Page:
Aortoiliac Occlusive Disease
- Aortoiliac Occlusive Disease (AOD) is the narrowing or blockage of the main arteries in the pelvis, which supply blood to the legs. It is a type of peripheral arterial disease.
- Atherosclerosis is the hardening of the arteries that occurs when fatty plaque builds up inside artery walls, causing AOD.
- AOD (sometimes called aortoiliac disease) refers to disorders of the two blood vessels (the aorta and the iliac artery) that supply blood to the lower half of the body. The aorta carries oxygenated blood and nutrients from the heart to the rest of the body, splitting into two branches near the belly button. These branches (the iliac arteries) travel into the legs, where they branch into a number of smaller arteries that run to the toes.
- AOD most often occurs where the aorta and iliac arteries meet, but it can also appear in the lower abdominal aorta and in the iliac arteries. Narrowing or blockage of these arteries by plaque buildups prevents the leg muscles from receiving enough oxygen and nutrients. A decreased supply of oxygen can lead to severe pain or break down in the tissue in the foot, producing sores (ulcers) or gangrene.
The primary symptoms of AOD are pain, cramping, or tiredness that occurs when a person exercises (but stops when the person is at rest). This pain (called, intermittent claudication) usually strikes in the buttocks, thighs, and legs. Men who have AOD may also experience erectile dysfunction. As the disease progresses, more severe symptoms may appear, including:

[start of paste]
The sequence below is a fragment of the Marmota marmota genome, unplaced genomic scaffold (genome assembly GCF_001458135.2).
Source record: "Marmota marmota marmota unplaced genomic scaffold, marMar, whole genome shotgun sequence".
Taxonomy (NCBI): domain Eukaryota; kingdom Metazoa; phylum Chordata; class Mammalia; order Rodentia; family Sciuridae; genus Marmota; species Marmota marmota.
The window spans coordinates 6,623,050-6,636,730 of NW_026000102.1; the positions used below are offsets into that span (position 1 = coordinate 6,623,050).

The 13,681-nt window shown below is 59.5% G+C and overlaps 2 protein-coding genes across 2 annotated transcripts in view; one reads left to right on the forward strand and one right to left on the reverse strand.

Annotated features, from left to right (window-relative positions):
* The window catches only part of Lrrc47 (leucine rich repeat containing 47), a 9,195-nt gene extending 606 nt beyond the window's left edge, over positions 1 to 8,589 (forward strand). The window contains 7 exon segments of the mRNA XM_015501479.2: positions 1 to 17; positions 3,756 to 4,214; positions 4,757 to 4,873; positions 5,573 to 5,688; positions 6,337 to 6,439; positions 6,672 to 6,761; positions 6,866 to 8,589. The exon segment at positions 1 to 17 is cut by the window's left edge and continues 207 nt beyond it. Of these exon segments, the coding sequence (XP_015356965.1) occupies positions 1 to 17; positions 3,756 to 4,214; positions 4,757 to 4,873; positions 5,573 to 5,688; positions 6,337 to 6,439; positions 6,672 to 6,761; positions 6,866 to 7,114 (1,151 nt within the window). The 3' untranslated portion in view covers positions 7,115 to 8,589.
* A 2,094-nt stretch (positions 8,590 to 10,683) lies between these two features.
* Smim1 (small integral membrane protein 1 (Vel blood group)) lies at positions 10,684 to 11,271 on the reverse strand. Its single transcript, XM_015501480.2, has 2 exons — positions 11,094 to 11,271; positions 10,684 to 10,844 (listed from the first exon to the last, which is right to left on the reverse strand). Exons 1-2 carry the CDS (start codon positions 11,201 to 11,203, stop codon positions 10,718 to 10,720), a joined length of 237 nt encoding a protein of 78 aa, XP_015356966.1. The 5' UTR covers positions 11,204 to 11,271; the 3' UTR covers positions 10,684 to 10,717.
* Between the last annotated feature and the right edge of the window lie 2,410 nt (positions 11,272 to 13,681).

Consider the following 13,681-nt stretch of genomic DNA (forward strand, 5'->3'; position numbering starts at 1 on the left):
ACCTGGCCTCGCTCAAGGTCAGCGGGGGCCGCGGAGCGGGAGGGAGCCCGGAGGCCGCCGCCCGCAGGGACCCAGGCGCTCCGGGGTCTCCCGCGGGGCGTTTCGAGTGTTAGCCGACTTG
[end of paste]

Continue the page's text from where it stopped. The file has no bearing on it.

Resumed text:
- Pain, coldness, and numbness in the legs (even while at rest)
- Sores on the toes, heels, or lower leg
- Muscle atrophy (shrinkage)
Causes & Risk Factors
The primary cause of AOD is atherosclerosis (or, hardening of the arteries due to plaque buildup). When plaque deposits narrow the aorta and iliac arteries, the vessels are unable to deliver adequate blood to the pelvic organs and legs. Risk factors for aortoiliac disease include:
- High blood pressure (hypertension)
- High blood levels of cholesterol or other lipids (fats)
To diagnose AOD, a physician may order a variety of tests. Tests include:
- Pulse tests
- Blood pressure testing in the leg
- Doppler ultrasound
- Arteriography (a contrast dye is injected into the arteries and x rays are taken)
Treatments for AOD depend on the severity of the disease.
In mild to moderate cases, treatment may require the patient to:
- Adopt lifestyle changes (like quitting smoking, exercising regularly, and reducing dietary fat)
- Receive foot care from a qualified healthcare professional (to prevent injuries and ulcerations that could progress to gangrene and result in amputation)
- Take medications that reduce blood clotting and increase blood flow
In severe cases, any number of surgical treatments may be required:
- Atherectomy catheterization (a catheter with an attached drill or laser removes plaque within the artery)
- Bypass surgery
- Amputation (in very severe cases)
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Medical Review Date: June 15, 2005 / Copyright © 2012 NorthPoint Domain, Inc. All rights reserved. This material cannot be reproduced in digital or printed form without the express consent of NorthPoint Domain, Inc. Unauthorized copying or distribution of NorthPoint Domain’s Content is an infringement of the copyright holder’s rights.